Chapter 2, Shloka 1:
Om. May he protect us both. May he help us both to enjoy the fruits of scriptural study. May we both exert together with enthusiasm to find the true meaning of the sacred texts. My our studies make us brilliant. My we never quarrel with each other. OM shani, Om shani, Om shanti.
Continuing his teaching of the Upanishad Swamiji said,having completed chapter one of the Upanishad we are now entering the second chapter. It is the main chapter of the Upanishad. It talks about Vedanta shastra and as such is a very important chapter. Shankarachraya has written a beautiful commentary on this chapter. Chapters 1 and 3 do not deal with Vedanta and only deal with preparation or Sadhana Chatushtaya Samapthihi. Chapter 2 is beneficial only for one who has sadhana chatushtaya sampathihi. Chapters 1 and 3 are considered sadhana chapters. Chapter two is called by various names including: Brahmavalli, Anandavalli and Brahmanandavalli. It is known as Brahmavalli as the chapter begins with the word Brahma. It is known as Anandavalli as it discusses ananda or happiness and tells us how to obtain it. Since it deals with both Brahma and Ananda it is also called Brahmanandavalli. It begins with a separate shanti patha. Chapter 3 also uses the same shanti patha. The shanti patha is the famous manta “ Sahana Vavatu, sahanau bhunaktu…” This mantra is also a part of Katho Upanishad.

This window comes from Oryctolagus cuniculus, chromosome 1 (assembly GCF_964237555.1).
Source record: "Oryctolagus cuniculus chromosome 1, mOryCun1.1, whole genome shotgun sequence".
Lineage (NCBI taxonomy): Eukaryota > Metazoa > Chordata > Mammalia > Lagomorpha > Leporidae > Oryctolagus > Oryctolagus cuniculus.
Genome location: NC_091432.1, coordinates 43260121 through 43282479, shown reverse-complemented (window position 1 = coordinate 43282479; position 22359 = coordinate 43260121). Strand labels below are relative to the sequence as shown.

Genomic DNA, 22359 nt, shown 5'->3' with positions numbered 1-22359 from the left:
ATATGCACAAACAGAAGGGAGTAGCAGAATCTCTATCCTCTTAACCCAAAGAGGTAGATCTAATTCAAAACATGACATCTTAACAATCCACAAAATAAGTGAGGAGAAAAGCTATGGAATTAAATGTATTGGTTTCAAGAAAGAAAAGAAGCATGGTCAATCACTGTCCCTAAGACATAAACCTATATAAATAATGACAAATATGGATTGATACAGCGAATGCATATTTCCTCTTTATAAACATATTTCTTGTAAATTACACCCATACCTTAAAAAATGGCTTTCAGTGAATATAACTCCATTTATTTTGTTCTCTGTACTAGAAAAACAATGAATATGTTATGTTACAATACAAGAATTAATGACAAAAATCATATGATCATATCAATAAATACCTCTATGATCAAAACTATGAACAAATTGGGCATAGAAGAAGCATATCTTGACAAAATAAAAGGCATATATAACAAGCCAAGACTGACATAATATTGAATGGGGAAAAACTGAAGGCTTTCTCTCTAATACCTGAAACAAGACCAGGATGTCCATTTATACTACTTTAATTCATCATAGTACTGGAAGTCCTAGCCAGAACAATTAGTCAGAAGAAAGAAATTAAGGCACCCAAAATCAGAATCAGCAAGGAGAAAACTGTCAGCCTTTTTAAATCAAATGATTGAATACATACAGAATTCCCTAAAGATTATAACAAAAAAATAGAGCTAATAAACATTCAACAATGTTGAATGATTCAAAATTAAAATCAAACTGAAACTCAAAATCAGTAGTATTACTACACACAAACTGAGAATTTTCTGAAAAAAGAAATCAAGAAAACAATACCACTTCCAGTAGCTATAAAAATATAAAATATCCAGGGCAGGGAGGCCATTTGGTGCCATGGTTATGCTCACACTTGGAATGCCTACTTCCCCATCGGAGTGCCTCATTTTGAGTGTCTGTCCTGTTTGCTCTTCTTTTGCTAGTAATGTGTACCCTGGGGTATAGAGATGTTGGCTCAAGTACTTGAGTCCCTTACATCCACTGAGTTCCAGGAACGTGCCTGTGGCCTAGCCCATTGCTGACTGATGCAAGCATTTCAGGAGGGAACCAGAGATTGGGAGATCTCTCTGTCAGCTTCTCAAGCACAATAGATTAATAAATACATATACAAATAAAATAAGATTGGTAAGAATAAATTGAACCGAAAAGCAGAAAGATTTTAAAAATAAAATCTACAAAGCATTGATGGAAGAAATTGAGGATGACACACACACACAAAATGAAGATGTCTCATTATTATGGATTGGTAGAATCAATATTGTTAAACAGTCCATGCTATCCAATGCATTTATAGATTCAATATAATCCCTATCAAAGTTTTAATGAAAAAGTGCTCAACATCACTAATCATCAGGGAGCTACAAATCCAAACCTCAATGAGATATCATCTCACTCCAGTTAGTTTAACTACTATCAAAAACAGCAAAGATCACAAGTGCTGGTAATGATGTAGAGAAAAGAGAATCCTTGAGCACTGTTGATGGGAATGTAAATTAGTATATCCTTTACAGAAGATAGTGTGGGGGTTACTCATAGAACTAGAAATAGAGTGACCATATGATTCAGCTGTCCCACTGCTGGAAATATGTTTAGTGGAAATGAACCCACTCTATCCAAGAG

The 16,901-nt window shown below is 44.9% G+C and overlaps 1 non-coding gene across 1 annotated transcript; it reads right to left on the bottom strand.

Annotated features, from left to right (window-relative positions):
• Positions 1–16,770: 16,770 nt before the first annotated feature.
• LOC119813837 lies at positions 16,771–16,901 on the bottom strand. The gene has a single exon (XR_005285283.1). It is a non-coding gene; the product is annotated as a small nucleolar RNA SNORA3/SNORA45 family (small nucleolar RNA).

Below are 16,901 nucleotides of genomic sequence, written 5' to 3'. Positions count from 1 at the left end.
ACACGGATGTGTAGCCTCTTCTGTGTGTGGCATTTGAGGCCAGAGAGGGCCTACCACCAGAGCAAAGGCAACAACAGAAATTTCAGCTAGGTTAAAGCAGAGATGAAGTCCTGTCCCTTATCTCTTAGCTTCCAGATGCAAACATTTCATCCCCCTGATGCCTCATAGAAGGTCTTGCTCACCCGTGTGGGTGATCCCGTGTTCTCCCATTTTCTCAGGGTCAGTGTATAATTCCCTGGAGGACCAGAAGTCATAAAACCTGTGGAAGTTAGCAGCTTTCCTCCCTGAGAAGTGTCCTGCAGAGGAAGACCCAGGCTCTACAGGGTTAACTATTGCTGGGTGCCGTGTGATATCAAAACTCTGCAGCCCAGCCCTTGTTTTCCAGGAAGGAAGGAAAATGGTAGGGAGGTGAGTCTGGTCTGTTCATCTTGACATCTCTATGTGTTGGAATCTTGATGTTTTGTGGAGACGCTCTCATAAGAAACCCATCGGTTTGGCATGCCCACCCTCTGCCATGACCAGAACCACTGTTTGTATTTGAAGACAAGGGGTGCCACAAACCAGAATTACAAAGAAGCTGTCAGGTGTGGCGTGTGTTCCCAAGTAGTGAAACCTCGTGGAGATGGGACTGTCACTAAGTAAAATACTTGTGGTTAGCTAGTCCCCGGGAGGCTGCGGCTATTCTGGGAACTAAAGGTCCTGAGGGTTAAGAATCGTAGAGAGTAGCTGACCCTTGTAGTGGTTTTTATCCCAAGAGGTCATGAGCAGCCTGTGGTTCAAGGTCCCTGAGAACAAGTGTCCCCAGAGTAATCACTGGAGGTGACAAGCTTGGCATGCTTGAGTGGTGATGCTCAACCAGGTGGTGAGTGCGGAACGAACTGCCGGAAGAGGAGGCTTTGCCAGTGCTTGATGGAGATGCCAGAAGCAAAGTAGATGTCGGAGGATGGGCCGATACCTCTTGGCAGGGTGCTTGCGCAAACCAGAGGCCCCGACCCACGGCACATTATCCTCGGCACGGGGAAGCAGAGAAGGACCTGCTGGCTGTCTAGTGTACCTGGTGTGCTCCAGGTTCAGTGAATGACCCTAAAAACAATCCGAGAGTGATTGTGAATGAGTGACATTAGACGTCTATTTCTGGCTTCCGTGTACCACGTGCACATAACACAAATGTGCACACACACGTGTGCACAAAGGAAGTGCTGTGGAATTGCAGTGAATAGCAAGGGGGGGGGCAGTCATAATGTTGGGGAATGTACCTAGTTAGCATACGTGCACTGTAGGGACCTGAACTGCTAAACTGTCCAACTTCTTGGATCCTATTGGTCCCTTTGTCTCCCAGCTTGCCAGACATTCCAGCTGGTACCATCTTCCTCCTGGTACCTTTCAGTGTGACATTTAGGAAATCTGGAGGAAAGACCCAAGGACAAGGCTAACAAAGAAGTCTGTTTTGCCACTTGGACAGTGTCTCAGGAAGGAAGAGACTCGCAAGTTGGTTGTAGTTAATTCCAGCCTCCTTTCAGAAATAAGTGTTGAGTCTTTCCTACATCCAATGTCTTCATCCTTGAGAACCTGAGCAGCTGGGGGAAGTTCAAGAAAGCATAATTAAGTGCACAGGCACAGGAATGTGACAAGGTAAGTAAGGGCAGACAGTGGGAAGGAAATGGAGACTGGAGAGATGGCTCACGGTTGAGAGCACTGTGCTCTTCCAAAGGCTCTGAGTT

The Essence of the Shanti patha:
This shanti patha is particularly relevant to Vedantic students. A mantra , such as, “bhadram karnebhi ..”, however, can be used by all students, Vedantic and nonvedantic. Here the student asks God for five blessings. They are: